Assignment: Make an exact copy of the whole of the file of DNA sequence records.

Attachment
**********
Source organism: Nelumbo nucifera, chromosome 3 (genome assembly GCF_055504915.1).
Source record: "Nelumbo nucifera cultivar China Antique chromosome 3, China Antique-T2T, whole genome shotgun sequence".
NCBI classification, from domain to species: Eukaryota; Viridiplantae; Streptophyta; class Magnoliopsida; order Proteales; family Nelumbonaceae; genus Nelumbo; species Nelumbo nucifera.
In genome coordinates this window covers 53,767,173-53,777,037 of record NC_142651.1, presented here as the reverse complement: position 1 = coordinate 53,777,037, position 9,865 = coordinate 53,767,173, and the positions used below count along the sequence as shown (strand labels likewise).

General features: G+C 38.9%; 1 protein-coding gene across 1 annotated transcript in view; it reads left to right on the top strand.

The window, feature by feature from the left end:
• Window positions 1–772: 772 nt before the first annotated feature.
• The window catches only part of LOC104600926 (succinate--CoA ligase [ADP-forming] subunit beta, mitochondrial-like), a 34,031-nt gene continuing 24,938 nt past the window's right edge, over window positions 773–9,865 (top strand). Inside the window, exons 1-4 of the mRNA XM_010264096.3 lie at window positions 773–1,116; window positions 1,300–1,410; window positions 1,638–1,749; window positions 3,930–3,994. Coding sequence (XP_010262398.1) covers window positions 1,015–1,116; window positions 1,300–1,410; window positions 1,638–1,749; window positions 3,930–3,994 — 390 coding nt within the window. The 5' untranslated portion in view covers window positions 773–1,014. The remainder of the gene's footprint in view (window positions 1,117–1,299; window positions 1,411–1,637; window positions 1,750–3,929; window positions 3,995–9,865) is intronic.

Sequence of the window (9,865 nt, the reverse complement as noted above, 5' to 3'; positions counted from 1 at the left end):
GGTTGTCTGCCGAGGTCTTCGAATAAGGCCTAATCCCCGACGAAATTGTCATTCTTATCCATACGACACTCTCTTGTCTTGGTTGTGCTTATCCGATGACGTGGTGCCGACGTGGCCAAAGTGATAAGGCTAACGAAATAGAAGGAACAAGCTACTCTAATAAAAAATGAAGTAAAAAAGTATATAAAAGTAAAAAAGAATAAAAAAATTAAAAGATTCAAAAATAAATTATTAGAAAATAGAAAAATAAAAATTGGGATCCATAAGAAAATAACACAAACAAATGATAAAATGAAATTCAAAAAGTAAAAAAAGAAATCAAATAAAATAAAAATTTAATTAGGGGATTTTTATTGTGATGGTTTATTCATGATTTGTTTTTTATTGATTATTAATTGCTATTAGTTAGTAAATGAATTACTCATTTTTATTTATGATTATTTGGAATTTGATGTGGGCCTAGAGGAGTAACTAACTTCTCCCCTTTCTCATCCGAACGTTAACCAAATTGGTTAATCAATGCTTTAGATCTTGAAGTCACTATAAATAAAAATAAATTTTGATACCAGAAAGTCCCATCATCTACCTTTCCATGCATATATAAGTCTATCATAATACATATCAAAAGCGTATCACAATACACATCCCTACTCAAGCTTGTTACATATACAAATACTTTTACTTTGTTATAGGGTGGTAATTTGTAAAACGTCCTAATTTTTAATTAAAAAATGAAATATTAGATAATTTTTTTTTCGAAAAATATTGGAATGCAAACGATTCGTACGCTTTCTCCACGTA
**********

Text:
Source organism: Nelumbo nucifera, chromosome 3 (genome assembly GCF_055504915.1).
Source record: "Nelumbo nucifera cultivar China Antique chromosome 3, China Antique-T2T, whole genome shotgun sequence".
NCBI classification, from domain to species: Eukaryota; Viridiplantae; Streptophyta; class Magnoliopsida; order Proteales; family Nelumbonaceae; genus Nelumbo; species Nelumbo nucifera.
In genome coordinates this window covers 53,767,173-53,777,037 of record NC_142651.1, presented here as the reverse complement: position 1 = coordinate 53,777,037, position 9,865 = coordinate 53,767,173, and the positions used below count along the sequence as shown (strand labels likewise).

General features: G+C 38.9%; 1 protein-coding gene across 1 annotated transcript in view; it reads left to right on the top strand.

The window, feature by feature from the left end:
• Window positions 1–772: 772 nt before the first annotated feature.
• The window catches only part of LOC104600926 (succinate--CoA ligase [ADP-forming] subunit beta, mitochondrial-like), a 34,031-nt gene continuing 24,938 nt past the window's right edge, over window positions 773–9,865 (top strand). Inside the window, exons 1-4 of the mRNA XM_010264096.3 lie at window positions 773–1,116; window positions 1,300–1,410; window positions 1,638–1,749; window positions 3,930–3,994. Coding sequence (XP_010262398.1) covers window positions 1,015–1,116; window positions 1,300–1,410; window positions 1,638–1,749; window positions 3,930–3,994 — 390 coding nt within the window. The 5' untranslated portion in view covers window positions 773–1,014. The remainder of the gene's footprint in view (window positions 1,117–1,299; window positions 1,411–1,637; window positions 1,750–3,929; window positions 3,995–9,865) is intronic.

Sequence of the window (9,865 nt, the reverse complement as noted above, 5' to 3'; positions counted from 1 at the left end):
GGTTGTCTGCCGAGGTCTTCGAATAAGGCCTAATCCCCGACGAAATTGTCATTCTTATCCATACGACACTCTCTTGTCTTGGTTGTGCTTATCCGATGACGTGGTGCCGACGTGGCCAAAGTGATAAGGCTAACGAAATAGAAGGAACAAGCTACTCTAATAAAAAATGAAGTAAAAAAGTATATAAAAGTAAAAAAGAATAAAAAAATTAAAAGATTCAAAAATAAATTATTAGAAAATAGAAAAATAAAAATTGGGATCCATAAGAAAATAACACAAACAAATGATAAAATGAAATTCAAAAAGTAAAAAAAGAAATCAAATAAAATAAAAATTTAATTAGGGGATTTTTATTGTGATGGTTTATTCATGATTTGTTTTTTATTGATTATTAATTGCTATTAGTTAGTAAATGAATTACTCATTTTTATTTATGATTATTTGGAATTTGATGTGGGCCTAGAGGAGTAACTAACTTCTCCCCTTTCTCATCCGAACGTTAACCAAATTGGTTAATCAATGCTTTAGATCTTGAAGTCACTATAAATAAAAATAAATTTTGATACCAGAAAGTCCCATCATCTACCTTTCCATGCATATATAAGTCTATCATAATACATATCAAAAGCGTATCACAATACACATCCCTACTCAAGCTTGTTACATATACAAATACTTTTACTTTGTTATAGGGTGGTAATTTGTAAAACGTCCTAATTTTTAATTAAAAAATGAAATATTAGATAATTTTTTTTTCGAAAAATATTGGAATGCAAACGATTCGTACGCTTTCTCCACGTA